Editors' note, May 8, 2015: This review has been updated to include new books, audiobooks and comics added to Scribd's catalog.
All the e-books you can read for a flat $9 monthly fee; that's the promise of Scribd. What started as a simple document-sharing service has grown into a place to read documents and e-books from both individuals and publishers. Scribd has apps for iOS, Android, and the Kindle Fire.
The app competes with Oyster , a similar e-book subscription service, and Amazon Kindle Unlimited, which also gives you unlimited access to select Kindle books for a monthly fee. However, the Scribd app gets an edge with a pleasing design that's even easier to use than the company's website, not to mention a no-fuss reading experience. It also has 45,000 audiobooks and more than 10,000 comics from Marvel, Archie and other publishers. Unfortunately, though Scribd has a library of more than 500,000 e-books, the selection is missing most of the top-selling books from the last decade.
The Scribd app also lets you browse and read free documents that have been uploaded to the service, which span court documents, how-to manuals and research studies. However, I'll be focusing on the app's book subscription service in this review.
First, to access any part of the app, you need to sign up for a free Scribd account, which you can do with Facebook or your email. Then, to read books, you'll need to sign up for a monthly subscription. You get a free 30-day trial, but you'll still need to enter your payment information to get started. Once you're signed up, you can start reading any of the available e-books.
The app has a simple, clean design that's easy to navigate. The homepage is a bit bland, but it shows your most recently read items, followed by recommendations based on your reading history. However, the Browse page, where you can browse books by genre, such as Humor, Science Fiction and Romance, is colorful and engaging.
Each genre is organized into subgenres and themed groups. For instance, in the Fantasy genre, Historical, Epic and Paranormal are subgenres, while the groups include "Ladies Hunting Demons" and "Here Be Dragons." There are also book collections, which are curated by Scribd's staff and users. Anyone can create a new collection, which can either be public or private.
You swipe through the genre and subgenre pages to find books, and you tap on individual covers to learn more about that title. Each book has a dedicated information page, which shows the title, book cover, author, synopsis, reviews from other Scribd users and related titles. On that page, you can either add the book to your library to read later, or you can start reading it immediately by tapping the open-book icon in the middle of the cover. You can also add the book to your collections and download it to your device for offline reading.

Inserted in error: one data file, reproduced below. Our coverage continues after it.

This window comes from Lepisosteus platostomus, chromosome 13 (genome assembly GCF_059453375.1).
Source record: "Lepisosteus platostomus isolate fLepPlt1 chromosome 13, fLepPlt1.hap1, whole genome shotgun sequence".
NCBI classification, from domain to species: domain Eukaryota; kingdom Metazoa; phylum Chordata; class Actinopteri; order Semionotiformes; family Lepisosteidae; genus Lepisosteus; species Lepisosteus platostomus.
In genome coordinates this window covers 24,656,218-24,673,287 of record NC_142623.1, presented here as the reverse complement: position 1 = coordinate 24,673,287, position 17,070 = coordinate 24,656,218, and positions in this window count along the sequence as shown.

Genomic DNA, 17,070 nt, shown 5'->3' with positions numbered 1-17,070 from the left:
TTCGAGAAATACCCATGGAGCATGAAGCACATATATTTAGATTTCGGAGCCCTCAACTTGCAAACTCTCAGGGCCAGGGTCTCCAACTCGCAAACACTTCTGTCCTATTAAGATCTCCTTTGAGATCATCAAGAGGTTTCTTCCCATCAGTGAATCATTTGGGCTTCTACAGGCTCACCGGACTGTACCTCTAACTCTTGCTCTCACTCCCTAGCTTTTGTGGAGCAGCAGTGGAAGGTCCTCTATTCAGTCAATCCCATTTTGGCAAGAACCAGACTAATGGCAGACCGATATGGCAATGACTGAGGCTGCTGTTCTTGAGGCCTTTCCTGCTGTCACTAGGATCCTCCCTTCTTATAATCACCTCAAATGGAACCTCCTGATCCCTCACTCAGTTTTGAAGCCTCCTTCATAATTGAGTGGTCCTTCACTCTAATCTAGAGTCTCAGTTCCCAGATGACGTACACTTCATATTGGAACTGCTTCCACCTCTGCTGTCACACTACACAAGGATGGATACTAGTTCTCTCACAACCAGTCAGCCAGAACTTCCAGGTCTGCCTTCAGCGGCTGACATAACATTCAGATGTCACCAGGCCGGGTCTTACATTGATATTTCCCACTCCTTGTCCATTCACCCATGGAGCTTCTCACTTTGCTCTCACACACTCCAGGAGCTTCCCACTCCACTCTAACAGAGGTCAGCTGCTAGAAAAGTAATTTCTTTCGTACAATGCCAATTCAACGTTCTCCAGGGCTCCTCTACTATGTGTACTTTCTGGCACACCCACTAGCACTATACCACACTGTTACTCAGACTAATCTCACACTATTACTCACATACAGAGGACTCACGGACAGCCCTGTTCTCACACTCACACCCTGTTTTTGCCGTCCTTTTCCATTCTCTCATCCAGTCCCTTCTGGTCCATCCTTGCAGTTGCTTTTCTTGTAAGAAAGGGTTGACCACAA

The Scribd app also has a social feed, which shows your Scribd activity as well as your friends'. If you signed up with Facebook, you'll see activity here from your Facebook friends who also use Scribd.
Once you've found a book you want to start reading, you can open it up to get started. If you've ever read an e-book on your phone or tablet, the experience will feel familiar. You swipe or tap the edges of the screen to move forward or backward, and you can tap the middle of screen to bring up the menu.
While reading, you can highlight passages and add notes to your reading. Another handy feature allows you to zoom in on images by tapping them. You can also adjust the text size and style, select serif or sans-serif, and pick from day, night, or sepia mode. Whatever text size you choose will follow you from book to book, which can be a nuisance if you want large text for one title and smaller text for another.
Most books are laid out in the same way you'd see in their paper versions, and the app does a really nice job of adjusting the text layout in landscape mode. Formatting and photos don't get lost in cookbooks and other lifestyle books, like they can in other e-book reading apps I've used.
Scribd promises its digital shelves have more than 1 million titles, including 500,000 books from over 900 publishers, 45,000 audiobooks and 10,000 comics. However, the selection is a mixed bag, since many new releases and contemporary bestsellers are missing. The available titles are very similar to what you can get with competitor Oyster. There's Walter Isaacson's biography of Steve Jobs, as well as titles from Ernest Hemingway and Mark Twain. Contemporary books include "Perks of Being a Wallflower" and Stephen King's "Under the Dome."
Also like Oyster, Scribd doesn't have literary classics such as "To Kill a Mockingbird" and "The Catcher in the Rye." Popular new releases, including the "Hunger Games" series and "Gone Girl," are absent as well.
While Scribd's selection is lacking in places, you can request to have new books you want to read added and the team will try its best to make that book available.
For $9 per month, Scribd gives you all the e-books you can read. The app is simply designed and doesn't get in the way when all you want to do is read. Access to free documents on Scribd is also a plus. Overall, Scribd is a well-designed app that delivers.
The only downside of Scribd is that the book selection is a bit behind Oyster, which costs just one dollar more per month. However, Scribd's app is slightly easier to navigate and use than Oyster's. When choosing between the two, you'll need to decide which matters more; design or book selection.